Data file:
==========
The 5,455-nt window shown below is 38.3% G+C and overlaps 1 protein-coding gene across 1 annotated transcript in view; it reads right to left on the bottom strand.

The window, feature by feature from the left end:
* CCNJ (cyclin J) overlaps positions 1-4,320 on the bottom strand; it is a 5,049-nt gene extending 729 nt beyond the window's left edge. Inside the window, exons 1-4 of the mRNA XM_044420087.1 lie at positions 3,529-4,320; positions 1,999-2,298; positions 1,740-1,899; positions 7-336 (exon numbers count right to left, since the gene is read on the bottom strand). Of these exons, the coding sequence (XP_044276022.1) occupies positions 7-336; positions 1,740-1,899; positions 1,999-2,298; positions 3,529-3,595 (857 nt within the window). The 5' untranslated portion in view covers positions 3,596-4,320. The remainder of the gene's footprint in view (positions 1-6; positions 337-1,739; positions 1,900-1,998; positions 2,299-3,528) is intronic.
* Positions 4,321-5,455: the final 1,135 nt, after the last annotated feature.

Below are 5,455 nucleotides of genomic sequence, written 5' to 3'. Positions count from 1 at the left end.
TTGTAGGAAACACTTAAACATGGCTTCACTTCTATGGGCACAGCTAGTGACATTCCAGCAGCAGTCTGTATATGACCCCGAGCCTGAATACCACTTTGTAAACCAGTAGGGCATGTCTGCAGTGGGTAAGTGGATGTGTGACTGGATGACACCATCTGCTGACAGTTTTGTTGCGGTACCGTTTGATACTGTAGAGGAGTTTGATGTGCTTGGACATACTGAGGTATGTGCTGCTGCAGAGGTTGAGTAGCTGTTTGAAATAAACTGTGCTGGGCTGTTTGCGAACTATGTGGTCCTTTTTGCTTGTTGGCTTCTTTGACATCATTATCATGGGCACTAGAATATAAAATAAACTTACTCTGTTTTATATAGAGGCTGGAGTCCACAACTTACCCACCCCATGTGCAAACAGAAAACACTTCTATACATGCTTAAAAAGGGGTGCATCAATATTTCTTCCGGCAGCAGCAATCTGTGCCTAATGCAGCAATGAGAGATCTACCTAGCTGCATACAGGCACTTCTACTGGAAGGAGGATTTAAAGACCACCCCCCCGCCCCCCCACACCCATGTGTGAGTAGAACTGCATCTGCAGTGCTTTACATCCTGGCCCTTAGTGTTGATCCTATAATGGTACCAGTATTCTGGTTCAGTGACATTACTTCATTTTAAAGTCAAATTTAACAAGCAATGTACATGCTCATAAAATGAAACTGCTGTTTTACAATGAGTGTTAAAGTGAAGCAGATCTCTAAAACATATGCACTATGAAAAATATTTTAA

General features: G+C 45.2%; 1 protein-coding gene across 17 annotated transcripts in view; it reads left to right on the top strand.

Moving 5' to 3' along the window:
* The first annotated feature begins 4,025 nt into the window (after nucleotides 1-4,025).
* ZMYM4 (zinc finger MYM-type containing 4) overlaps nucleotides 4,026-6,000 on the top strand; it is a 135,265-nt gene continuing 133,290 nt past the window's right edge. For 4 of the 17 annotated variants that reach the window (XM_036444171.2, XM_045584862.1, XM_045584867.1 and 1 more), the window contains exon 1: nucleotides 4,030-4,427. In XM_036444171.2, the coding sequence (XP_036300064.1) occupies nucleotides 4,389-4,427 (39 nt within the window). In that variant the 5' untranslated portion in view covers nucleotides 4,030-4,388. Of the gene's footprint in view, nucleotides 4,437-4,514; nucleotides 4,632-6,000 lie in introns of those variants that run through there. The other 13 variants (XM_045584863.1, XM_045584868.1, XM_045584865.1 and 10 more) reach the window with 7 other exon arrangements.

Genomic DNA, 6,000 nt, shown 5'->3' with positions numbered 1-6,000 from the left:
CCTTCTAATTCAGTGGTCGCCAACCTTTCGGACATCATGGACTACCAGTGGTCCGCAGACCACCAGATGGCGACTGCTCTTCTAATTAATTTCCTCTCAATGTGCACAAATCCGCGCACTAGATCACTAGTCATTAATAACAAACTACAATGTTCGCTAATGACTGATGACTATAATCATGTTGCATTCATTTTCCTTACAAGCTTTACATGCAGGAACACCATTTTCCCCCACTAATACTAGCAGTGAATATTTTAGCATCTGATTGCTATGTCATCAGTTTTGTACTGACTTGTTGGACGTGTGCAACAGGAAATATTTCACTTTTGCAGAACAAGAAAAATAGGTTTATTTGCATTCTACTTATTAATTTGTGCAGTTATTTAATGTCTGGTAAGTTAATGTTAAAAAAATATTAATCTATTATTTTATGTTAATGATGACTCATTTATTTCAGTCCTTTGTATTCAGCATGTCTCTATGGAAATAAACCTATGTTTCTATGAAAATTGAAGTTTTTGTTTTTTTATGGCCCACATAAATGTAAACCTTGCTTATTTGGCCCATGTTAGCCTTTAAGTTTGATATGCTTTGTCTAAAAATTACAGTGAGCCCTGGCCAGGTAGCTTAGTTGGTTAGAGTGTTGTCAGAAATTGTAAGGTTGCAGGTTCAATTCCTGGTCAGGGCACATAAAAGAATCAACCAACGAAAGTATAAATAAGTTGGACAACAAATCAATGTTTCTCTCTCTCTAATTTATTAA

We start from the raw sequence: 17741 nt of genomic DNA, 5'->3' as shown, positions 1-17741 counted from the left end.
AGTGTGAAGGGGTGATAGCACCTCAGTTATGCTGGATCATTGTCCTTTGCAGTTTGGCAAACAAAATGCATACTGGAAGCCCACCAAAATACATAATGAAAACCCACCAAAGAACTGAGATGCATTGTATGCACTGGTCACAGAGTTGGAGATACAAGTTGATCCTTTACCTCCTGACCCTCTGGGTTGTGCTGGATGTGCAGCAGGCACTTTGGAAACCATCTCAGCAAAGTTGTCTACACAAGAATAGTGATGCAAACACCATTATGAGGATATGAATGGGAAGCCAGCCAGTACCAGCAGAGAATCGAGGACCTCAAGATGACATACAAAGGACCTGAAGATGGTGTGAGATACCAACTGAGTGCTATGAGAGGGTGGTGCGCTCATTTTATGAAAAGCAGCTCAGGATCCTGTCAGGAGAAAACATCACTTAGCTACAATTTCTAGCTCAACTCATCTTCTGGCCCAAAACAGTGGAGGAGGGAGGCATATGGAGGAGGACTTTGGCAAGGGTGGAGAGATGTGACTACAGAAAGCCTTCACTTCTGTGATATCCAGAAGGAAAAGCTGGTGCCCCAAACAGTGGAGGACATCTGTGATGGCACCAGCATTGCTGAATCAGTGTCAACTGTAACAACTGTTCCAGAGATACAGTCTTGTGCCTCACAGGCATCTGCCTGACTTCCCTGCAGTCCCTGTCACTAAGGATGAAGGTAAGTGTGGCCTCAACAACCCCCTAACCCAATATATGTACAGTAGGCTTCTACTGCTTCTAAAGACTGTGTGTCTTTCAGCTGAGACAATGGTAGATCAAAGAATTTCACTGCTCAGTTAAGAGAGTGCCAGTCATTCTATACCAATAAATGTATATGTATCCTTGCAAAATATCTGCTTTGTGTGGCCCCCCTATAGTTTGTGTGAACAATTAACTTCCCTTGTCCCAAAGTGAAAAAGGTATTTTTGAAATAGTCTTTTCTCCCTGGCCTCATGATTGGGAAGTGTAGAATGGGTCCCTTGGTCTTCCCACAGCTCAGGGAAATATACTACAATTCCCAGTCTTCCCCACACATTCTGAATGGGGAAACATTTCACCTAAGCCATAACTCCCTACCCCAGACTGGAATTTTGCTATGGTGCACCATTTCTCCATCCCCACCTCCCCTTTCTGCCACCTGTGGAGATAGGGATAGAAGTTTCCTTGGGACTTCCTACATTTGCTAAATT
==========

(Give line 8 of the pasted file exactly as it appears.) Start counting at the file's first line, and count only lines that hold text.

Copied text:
Moving 5' to 3' along the window: